Never Forget

September 11, 2013  •  9 Comments
I was working as the director of public relations and marketing for the Buffalo Bisons in the spring of 2002. For our Opening Day festivities we felt it would be appropriate to have a ceremony honoring the victims of the 9/11 tragedy from the previous fall. 
We knew of one Western New Yorker who lost his life during the attack. Leonard Castrianno, Jr. was working in the north tower of the World Trade Center that morning. We contacted Leonard’s father and invited the Castrianno family to the game. I said we would be honored to have him throw out a ceremonial first pitch in honor of his son. He accepted the invitation. 
In a somewhat thankful sense, that is my only personal connection to the tragedy of September 11, 2001. 
I was in New York in January of 2012. On my last day there I had a little extra time before my flight, so I jumped on the subway to go to Ground Zero. As I exited the subway I wound my way around the fenced area towards the entrance of the 9/11 Memorial. 
I entered the memorial area and walked up to the reflecting pool where the south tower once stood. The perimeter of each pool features bronze panels with the names of the individuals who lost their lives that day. As I looked at the names in front of me I thought of Mr. Castrianno, my only connection to 9/11. I didn’t have much time, so I knew I wouldn’t be able to look for his son’s name. 
Of course I had my camera with me, so I snapped some quick pictures of the south pool and walked towards the north pool. I took pictures of the buildings being built and of the park area around the pools.
It was January, but it was beautiful day in the city. The sun was shining and the temperature was approaching 50 degrees. 
It’s hard to describe the memorial site. Even with the sound of construction close by, and the din of the New York City, there is a calm reverence within the area. The word beautiful doesn’t seem appropriate, but it is a place for deep reflection.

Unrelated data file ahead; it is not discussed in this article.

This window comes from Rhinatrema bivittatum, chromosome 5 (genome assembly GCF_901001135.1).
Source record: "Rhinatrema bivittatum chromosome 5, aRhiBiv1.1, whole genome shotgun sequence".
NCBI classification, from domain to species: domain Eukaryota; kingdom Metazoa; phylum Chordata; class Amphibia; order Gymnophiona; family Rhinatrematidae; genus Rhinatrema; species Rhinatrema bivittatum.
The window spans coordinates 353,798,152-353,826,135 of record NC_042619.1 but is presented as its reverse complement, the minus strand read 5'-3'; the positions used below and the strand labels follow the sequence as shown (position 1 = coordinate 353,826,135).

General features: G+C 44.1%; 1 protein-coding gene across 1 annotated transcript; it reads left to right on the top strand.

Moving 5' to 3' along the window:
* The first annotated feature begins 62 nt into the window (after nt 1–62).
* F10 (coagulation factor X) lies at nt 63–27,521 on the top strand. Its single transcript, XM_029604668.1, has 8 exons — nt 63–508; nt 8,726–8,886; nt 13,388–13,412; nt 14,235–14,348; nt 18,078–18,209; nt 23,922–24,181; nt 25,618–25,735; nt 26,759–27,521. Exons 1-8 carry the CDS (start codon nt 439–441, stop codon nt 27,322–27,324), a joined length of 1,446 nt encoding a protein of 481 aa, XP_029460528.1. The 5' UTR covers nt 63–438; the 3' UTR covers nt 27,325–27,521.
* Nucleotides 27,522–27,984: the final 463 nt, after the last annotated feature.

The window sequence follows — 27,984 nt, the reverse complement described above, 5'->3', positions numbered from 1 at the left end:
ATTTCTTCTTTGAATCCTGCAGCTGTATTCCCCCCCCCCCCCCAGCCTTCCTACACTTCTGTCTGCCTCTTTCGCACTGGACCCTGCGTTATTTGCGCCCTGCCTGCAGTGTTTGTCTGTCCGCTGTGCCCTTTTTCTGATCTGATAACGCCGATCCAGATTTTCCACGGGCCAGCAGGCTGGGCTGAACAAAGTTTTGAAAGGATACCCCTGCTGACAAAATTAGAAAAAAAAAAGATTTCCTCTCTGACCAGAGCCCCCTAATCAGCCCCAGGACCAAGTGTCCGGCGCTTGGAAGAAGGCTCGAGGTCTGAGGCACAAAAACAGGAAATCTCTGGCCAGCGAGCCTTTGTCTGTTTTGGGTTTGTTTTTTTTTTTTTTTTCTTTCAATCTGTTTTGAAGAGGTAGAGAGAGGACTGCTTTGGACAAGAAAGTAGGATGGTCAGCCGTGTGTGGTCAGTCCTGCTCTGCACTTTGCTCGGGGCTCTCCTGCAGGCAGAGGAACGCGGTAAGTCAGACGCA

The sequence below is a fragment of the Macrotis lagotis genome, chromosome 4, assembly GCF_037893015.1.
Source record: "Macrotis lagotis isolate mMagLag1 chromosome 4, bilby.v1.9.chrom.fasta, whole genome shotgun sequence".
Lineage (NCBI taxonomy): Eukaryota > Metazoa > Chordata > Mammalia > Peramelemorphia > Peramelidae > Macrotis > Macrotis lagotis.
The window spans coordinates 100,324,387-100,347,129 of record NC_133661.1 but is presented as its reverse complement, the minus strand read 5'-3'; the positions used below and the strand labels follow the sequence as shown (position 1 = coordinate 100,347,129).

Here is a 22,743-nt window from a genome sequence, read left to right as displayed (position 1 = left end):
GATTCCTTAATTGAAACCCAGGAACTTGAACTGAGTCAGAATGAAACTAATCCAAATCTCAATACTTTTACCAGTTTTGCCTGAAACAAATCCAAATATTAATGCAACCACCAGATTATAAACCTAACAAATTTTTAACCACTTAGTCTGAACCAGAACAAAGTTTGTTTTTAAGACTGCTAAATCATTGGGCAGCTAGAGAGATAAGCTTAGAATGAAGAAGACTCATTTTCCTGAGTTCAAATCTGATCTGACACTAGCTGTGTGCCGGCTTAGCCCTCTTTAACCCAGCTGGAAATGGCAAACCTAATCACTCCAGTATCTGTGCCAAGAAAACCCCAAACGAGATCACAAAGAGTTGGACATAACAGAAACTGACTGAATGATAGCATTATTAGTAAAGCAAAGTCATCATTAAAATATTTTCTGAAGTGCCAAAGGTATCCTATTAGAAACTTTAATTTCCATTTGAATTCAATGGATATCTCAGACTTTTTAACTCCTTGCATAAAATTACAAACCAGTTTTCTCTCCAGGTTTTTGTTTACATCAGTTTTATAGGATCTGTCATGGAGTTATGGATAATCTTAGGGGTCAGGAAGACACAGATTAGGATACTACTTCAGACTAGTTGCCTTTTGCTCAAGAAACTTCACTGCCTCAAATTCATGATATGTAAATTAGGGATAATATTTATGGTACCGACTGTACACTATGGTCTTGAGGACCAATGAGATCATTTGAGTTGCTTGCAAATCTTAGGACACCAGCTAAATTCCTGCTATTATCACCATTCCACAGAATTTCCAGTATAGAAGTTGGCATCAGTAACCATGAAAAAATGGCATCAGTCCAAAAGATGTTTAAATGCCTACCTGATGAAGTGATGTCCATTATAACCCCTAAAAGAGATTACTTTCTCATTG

After I took a few more quick pictures at the north pool, I looked down at the names in front of me to see “Leonard Castrianno." Of the thousands of names at the site, I just happened to walk up to that spot. I took a quick picture of his name and moved slightly to get a different angle. As I crouched to get my next picture, a gust of wind blew up and sprayed water over the wall in my direction just as I snapped the shutter. I quickly moved out of the spray and wiped the camera off. 
When I looked at the picture I had just taken I was awestruck to see that the spraying water had caused a rainbow effect right over Leonard’s name. 
When I got home I called both Leonard’s mother and father and reintroduced myself. I told them my story and asked if they would each like a copy of the picture. Their responses were very positive, and I sent pictures to each of his parents. They each sent me very touching thank you notes. They told me they that they will be traveling as a family to NYC in July (2012), and would love to have pictures made for the whole family. I sent them a package of photos. 
It was a day of random coincidences for me – thinking of Mr. Castriano as I walked in, walking right up to his son’s name, and the weather enhanced photo. I will never forget that one-of-a-kind photo, and will always remember the events of 9/11. We should never forget.
P.S. - We took a family vacation to New York City in 2013, and we went to Ground Zero. It remains a reverent tribute to the many lives affected that day. As a family we paused and looked at many of the names of the people who left us that day, including Mr. Castrianno. 


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